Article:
Drug-drug interactions in the treatment for alcohol use disorders: A comprehensive review

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Abstract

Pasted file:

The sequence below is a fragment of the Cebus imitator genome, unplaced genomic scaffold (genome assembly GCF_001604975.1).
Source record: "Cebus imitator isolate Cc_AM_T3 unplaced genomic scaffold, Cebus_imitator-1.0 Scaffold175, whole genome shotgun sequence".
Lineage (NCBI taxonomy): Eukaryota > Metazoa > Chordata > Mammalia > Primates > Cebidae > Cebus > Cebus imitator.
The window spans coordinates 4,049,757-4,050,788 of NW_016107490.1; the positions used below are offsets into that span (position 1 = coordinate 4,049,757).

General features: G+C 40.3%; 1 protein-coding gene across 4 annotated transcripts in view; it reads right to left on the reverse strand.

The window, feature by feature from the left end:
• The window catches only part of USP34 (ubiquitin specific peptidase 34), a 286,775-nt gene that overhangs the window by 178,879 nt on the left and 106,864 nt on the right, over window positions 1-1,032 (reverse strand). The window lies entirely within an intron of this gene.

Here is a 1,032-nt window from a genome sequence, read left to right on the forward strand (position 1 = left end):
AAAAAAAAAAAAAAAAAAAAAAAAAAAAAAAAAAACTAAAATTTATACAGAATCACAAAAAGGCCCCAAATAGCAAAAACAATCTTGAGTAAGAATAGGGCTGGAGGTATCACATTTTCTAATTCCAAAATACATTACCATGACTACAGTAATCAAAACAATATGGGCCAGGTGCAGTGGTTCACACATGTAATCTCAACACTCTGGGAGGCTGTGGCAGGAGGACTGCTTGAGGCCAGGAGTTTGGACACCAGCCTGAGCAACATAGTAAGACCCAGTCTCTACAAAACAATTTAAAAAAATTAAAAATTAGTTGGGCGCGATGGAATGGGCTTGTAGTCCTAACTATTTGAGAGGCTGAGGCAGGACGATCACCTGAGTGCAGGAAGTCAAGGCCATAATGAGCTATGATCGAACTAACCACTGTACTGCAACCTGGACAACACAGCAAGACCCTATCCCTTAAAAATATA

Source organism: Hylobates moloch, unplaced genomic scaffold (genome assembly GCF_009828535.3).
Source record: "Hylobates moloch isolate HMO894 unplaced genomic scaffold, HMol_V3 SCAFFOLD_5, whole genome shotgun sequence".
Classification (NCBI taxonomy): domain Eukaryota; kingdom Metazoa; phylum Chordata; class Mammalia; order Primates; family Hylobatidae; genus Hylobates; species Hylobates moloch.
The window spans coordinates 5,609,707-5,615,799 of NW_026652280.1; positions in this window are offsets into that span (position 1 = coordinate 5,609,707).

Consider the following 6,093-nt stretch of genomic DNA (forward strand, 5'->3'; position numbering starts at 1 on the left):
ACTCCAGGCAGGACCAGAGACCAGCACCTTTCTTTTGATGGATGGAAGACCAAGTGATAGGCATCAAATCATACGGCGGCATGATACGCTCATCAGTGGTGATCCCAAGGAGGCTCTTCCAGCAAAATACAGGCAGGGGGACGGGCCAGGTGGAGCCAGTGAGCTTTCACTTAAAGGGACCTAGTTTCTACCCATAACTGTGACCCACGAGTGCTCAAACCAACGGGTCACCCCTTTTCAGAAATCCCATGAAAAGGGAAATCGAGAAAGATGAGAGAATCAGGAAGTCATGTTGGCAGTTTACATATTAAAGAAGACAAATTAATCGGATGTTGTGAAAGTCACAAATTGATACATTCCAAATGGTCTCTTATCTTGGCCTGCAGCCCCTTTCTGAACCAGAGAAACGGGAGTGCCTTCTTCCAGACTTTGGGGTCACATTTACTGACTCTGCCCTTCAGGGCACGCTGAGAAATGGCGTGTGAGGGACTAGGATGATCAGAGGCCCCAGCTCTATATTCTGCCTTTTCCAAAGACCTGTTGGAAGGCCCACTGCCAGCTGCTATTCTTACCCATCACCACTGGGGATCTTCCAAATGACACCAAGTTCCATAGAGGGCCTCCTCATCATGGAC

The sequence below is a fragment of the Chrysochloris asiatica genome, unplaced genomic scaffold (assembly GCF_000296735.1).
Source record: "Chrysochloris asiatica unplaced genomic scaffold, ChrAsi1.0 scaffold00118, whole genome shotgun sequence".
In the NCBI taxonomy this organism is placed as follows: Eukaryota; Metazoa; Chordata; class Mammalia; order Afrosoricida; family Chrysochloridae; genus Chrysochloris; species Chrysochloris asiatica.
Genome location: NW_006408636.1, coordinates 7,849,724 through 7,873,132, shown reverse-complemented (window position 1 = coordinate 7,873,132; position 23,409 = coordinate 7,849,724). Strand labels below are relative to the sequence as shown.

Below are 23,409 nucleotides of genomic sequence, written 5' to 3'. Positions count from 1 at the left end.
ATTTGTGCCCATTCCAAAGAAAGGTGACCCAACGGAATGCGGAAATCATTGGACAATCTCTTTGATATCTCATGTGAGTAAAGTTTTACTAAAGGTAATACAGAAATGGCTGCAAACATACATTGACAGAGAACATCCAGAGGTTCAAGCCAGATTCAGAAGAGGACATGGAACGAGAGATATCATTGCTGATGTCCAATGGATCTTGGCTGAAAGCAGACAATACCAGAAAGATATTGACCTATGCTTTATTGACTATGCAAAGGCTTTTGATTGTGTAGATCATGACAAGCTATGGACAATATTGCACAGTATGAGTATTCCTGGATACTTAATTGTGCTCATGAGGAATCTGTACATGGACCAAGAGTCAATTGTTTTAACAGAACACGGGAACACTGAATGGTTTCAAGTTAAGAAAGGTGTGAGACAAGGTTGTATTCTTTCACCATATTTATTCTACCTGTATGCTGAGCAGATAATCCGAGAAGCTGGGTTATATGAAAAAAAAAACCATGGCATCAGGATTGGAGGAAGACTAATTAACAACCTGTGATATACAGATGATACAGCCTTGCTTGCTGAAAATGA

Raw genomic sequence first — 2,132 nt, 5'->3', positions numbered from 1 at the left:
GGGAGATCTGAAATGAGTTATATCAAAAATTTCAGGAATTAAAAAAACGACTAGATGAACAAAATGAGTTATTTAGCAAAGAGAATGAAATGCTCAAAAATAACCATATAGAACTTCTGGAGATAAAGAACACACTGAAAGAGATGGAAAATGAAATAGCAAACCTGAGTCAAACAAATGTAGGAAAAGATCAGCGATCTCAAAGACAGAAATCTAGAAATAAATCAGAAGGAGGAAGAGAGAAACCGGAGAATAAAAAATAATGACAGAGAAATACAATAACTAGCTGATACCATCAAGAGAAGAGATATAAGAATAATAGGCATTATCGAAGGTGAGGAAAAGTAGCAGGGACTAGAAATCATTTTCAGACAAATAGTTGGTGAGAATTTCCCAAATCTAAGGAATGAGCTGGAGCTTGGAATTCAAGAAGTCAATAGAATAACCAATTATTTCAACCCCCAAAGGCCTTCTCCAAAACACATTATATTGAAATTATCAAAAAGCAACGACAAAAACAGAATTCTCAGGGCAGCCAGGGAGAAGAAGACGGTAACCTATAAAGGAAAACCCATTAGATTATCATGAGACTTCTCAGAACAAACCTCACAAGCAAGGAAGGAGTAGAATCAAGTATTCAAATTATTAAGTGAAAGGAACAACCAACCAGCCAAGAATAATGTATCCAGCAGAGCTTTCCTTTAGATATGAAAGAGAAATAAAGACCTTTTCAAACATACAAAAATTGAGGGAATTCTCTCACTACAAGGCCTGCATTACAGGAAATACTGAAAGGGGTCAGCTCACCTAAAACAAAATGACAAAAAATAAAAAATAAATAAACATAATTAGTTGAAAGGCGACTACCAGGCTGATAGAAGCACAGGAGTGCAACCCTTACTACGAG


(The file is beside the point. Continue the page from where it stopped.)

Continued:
Drug interactions are one of the most common causes of side effects in polypharmacy. Alcoholics are a category of patients at high risk of pharmacological interactions, due to the presence of comorbidities, the concomitant intake of several medications and the pharmacokinetic and pharmacodynamic interferences of ethanol. However, the data available on this issue are limited. These reasons often frighten clinicians when prescribing appropriate pharmacological therapies for alcohol use disorder (AUD), where less than 15% of patients receive an appropriate treatment in the most severe forms. The data available in literature regarding the relevant drug–drug interactions of the medications currently approved in United States and in some European countries for the treatment of AUD (benzodiazepines, acamprosate, baclofen, disulfiram, nalmefene, naltrexone and sodium oxybate) are reviewed here. The class of benzodiazepines and disulfiram are involved in numerous pharmacological interactions, while they are not conspicuous for acamprosate. The other drugs are relatively safe for pharmacological interactions, excluding the opioid withdrawal syndrome caused by the combination of nalmefene or naltrexone with an opiate medication. The information obtained is designed to help clinicians in understanding and managing the pharmacological interactions in AUDs, especially in patients under multi-drug treatment, in order to reduce the risk of a negative interaction and to improve the treatment outcomes.

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